Note to Readers

Roundtable Reviews receives many galley and ARC copies for review. Please understand that the finished copy may differ from the copies we have reviewed.

I have not received any compensation for writing this post other than a free digital or galley copy of the book. I have no material connection to the publisher, agent, or author whose book/s I am reviewing. I am disclosing this in accordance with the Federal Trade Commission’s 16 CFR, Part 255: “Guides Concerning the Use of Endorsements and Testimonials in Advertising.”

Tuesday, January 5, 2016

Always With You - Andrea Hurst

Released in 2014, Always With You is a title I picked up for free through BookBub. It's probably a book I could have skipped and not missed much. Your enjoyment of this story will be based on your principles. Had this story been spun in a different manner, I would have loved it.



Set in California, Andrea Hurst's novel takes place mostly in the late 1970s. Cathy is a successful boarding house/cafe/natural products owner. Her store does well, and her cafe also brings in a number of people. It's the height of the busy season when a former friend Pam calls her and asks if she, her husband Jamie, and young daughter can stay at Cathy's house while Jamie, a talented new chef, has a few job interviews. Cathy hasn't seen Pam in years, but she agrees.

Their arrival marks the start of many issues. Cathy quickly realizes that Jamie is the hunk who helped her save a dog that had been hit by a car. Cathy's attraction to Jamie is instant, but he's married. Having him under the same roof is going to be torture. When Cathy's chef is hospitalized with appendicitis, Jamie offers to fill in, but that means they're now living and working together. Keeping their hands off each other may become impossible.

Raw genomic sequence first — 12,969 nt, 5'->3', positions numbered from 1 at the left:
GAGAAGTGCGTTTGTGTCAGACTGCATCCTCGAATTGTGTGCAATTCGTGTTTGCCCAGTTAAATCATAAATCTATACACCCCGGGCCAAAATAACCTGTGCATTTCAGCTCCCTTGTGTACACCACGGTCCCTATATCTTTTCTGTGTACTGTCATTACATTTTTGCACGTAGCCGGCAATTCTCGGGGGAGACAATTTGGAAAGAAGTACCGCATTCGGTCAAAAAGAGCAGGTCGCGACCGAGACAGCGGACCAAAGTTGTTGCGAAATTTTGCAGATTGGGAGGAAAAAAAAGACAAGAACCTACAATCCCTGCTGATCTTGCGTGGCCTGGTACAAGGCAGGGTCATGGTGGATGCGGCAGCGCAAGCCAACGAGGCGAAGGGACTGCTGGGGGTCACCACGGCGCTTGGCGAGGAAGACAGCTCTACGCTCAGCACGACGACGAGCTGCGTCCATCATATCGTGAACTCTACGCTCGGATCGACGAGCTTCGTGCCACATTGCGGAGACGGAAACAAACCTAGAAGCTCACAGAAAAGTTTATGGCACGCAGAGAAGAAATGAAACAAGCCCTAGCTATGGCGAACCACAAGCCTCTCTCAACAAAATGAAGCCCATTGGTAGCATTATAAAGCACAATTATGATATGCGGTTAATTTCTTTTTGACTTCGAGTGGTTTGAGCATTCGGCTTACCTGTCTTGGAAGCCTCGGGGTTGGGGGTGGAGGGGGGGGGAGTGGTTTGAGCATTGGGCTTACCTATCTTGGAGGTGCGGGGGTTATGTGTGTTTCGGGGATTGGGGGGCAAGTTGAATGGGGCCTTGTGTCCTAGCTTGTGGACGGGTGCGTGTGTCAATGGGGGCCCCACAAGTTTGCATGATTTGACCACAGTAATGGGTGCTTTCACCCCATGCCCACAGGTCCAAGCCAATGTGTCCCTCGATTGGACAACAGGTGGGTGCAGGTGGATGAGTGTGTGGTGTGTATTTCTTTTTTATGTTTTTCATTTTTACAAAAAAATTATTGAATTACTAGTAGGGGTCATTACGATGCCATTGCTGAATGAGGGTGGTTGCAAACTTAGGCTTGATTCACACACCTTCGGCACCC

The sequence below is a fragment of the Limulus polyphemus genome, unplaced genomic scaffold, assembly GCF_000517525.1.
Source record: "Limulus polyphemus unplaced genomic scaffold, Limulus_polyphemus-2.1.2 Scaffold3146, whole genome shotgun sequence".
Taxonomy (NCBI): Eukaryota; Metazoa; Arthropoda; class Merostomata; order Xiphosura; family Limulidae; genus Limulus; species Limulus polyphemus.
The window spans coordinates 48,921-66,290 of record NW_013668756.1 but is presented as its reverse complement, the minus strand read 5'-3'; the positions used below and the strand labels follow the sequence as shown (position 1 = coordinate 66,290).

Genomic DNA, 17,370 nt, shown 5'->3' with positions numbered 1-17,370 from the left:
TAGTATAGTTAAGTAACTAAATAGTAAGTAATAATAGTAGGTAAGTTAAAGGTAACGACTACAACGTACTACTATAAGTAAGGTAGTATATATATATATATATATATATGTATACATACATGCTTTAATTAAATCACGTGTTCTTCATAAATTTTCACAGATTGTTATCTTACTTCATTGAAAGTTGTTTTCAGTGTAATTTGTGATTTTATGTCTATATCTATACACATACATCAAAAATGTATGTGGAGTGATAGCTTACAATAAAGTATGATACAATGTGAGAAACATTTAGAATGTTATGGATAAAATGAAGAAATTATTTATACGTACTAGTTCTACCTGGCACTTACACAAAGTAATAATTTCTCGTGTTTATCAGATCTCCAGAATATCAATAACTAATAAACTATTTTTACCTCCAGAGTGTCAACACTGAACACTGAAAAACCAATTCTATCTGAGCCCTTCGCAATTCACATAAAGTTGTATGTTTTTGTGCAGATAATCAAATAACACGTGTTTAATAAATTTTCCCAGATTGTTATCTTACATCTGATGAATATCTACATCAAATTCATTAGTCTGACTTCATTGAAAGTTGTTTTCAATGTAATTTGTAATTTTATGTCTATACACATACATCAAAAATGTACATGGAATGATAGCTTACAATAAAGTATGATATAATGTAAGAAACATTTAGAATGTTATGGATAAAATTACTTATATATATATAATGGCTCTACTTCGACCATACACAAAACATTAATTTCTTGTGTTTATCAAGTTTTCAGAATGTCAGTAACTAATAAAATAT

There's the general premise, and my issues start with the characters. Cathy is too nice. Pam is clearly a major bitch from the start, the kind of two-faced bitch that I hated in school and would never allow in my home. Jamie's an idiot for marrying Pam in the first place. I understand his reasons, but the emotional abuse she pulls makes me question why he felt it was better to stay in that environment for his daughter, who is also caught in the middle of her mother's emotional abuse. Once things worsened, Cathy should have kicked them to the curb, yet she never does. As a result, I never really liked the characters.

The story itself was very detailed, some times going overkill with details of the dishes they were making. I grew bored of the excessive detail regarding the foods they were serving and the ingredients they needed.

I want to avoid any spoilers, so I'll end here rather than going into how I hoped the story would go. If anyone else reads it, I'll be happy to share my feelings on what I expected in the comments.

2 comments:

  1. I didn't like the story because I never liked Cathy. She just couldn't step up and do the right thing: not falling in love with someone else's husband. The detail was way too much for me, not about the cooking as much as beating things to death. I tossed it in the trash instead of giving it to the library for some other poor soul to wade through. But you are right, spun a different way, I could have enjoyed it.

    ReplyDelete
  2. I couldn't stand her. Had I been Cathy, I would have kicked Pam to the curb from the start. I also had really big concerns with Jamie. Granted, the men in my life (brothers, husband, and son) all have a strong sense of self, but how he kept letting Pam verbally abuse him, exposing their daughter to it, I couldn't get past that. Kill Pam off and have Jamie work through the grief with his daughter. I would have been happy had that happened!

    ReplyDelete